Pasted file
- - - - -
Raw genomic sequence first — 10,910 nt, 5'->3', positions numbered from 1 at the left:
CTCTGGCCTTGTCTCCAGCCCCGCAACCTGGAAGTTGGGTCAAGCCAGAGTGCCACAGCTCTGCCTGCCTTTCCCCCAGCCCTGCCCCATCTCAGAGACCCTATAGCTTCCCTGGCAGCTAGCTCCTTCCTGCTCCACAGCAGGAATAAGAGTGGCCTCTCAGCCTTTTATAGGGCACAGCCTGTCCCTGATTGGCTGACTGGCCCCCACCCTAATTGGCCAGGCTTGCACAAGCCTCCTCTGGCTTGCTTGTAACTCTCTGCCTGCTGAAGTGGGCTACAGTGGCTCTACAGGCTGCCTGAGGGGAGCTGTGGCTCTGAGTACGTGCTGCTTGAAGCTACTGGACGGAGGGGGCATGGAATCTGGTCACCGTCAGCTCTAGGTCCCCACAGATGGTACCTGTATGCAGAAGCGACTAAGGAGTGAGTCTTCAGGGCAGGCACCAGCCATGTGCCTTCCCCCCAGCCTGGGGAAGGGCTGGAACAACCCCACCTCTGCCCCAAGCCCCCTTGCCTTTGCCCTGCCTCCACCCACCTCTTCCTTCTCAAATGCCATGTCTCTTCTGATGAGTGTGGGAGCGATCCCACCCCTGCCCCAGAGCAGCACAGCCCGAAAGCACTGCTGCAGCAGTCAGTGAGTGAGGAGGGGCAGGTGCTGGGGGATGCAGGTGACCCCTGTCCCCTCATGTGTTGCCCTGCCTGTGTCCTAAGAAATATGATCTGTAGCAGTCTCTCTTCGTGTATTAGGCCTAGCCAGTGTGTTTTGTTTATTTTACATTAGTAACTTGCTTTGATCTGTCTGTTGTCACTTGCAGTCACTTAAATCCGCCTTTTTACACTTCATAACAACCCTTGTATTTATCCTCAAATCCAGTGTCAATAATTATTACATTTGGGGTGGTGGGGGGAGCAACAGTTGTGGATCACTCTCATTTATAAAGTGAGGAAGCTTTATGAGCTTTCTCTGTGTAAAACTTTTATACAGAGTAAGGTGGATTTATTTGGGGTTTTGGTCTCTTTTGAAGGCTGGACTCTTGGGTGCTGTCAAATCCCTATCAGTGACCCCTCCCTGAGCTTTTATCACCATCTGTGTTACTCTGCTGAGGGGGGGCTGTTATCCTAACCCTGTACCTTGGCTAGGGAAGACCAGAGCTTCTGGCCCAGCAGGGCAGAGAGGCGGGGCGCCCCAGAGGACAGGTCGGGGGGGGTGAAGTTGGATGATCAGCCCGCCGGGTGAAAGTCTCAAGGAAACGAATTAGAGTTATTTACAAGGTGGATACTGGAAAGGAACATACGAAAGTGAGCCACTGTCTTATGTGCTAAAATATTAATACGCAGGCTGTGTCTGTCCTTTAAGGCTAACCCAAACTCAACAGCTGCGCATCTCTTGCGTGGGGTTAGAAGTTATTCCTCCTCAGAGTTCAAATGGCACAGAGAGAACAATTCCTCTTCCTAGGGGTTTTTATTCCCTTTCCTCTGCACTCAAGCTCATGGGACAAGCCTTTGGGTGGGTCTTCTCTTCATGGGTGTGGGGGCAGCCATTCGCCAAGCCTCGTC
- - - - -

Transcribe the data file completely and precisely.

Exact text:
Raw genomic sequence first — 10,910 nt, 5'->3', positions numbered from 1 at the left:
CTCTGGCCTTGTCTCCAGCCCCGCAACCTGGAAGTTGGGTCAAGCCAGAGTGCCACAGCTCTGCCTGCCTTTCCCCCAGCCCTGCCCCATCTCAGAGACCCTATAGCTTCCCTGGCAGCTAGCTCCTTCCTGCTCCACAGCAGGAATAAGAGTGGCCTCTCAGCCTTTTATAGGGCACAGCCTGTCCCTGATTGGCTGACTGGCCCCCACCCTAATTGGCCAGGCTTGCACAAGCCTCCTCTGGCTTGCTTGTAACTCTCTGCCTGCTGAAGTGGGCTACAGTGGCTCTACAGGCTGCCTGAGGGGAGCTGTGGCTCTGAGTACGTGCTGCTTGAAGCTACTGGACGGAGGGGGCATGGAATCTGGTCACCGTCAGCTCTAGGTCCCCACAGATGGTACCTGTATGCAGAAGCGACTAAGGAGTGAGTCTTCAGGGCAGGCACCAGCCATGTGCCTTCCCCCCAGCCTGGGGAAGGGCTGGAACAACCCCACCTCTGCCCCAAGCCCCCTTGCCTTTGCCCTGCCTCCACCCACCTCTTCCTTCTCAAATGCCATGTCTCTTCTGATGAGTGTGGGAGCGATCCCACCCCTGCCCCAGAGCAGCACAGCCCGAAAGCACTGCTGCAGCAGTCAGTGAGTGAGGAGGGGCAGGTGCTGGGGGATGCAGGTGACCCCTGTCCCCTCATGTGTTGCCCTGCCTGTGTCCTAAGAAATATGATCTGTAGCAGTCTCTCTTCGTGTATTAGGCCTAGCCAGTGTGTTTTGTTTATTTTACATTAGTAACTTGCTTTGATCTGTCTGTTGTCACTTGCAGTCACTTAAATCCGCCTTTTTACACTTCATAACAACCCTTGTATTTATCCTCAAATCCAGTGTCAATAATTATTACATTTGGGGTGGTGGGGGGAGCAACAGTTGTGGATCACTCTCATTTATAAAGTGAGGAAGCTTTATGAGCTTTCTCTGTGTAAAACTTTTATACAGAGTAAGGTGGATTTATTTGGGGTTTTGGTCTCTTTTGAAGGCTGGACTCTTGGGTGCTGTCAAATCCCTATCAGTGACCCCTCCCTGAGCTTTTATCACCATCTGTGTTACTCTGCTGAGGGGGGGCTGTTATCCTAACCCTGTACCTTGGCTAGGGAAGACCAGAGCTTCTGGCCCAGCAGGGCAGAGAGGCGGGGCGCCCCAGAGGACAGGTCGGGGGGGGTGAAGTTGGATGATCAGCCCGCCGGGTGAAAGTCTCAAGGAAACGAATTAGAGTTATTTACAAGGTGGATACTGGAAAGGAACATACGAAAGTGAGCCACTGTCTTATGTGCTAAAATATTAATACGCAGGCTGTGTCTGTCCTTTAAGGCTAACCCAAACTCAACAGCTGCGCATCTCTTGCGTGGGGTTAGAAGTTATTCCTCCTCAGAGTTCAAATGGCACAGAGAGAACAATTCCTCTTCCTAGGGGTTTTTATTCCCTTTCCTCTGCACTCAAGCTCATGGGACAAGCCTTTGGGTGGGTCTTCTCTTCATGGGTGTGGGGGCAGCCATTCGCCAAGCCTCGTC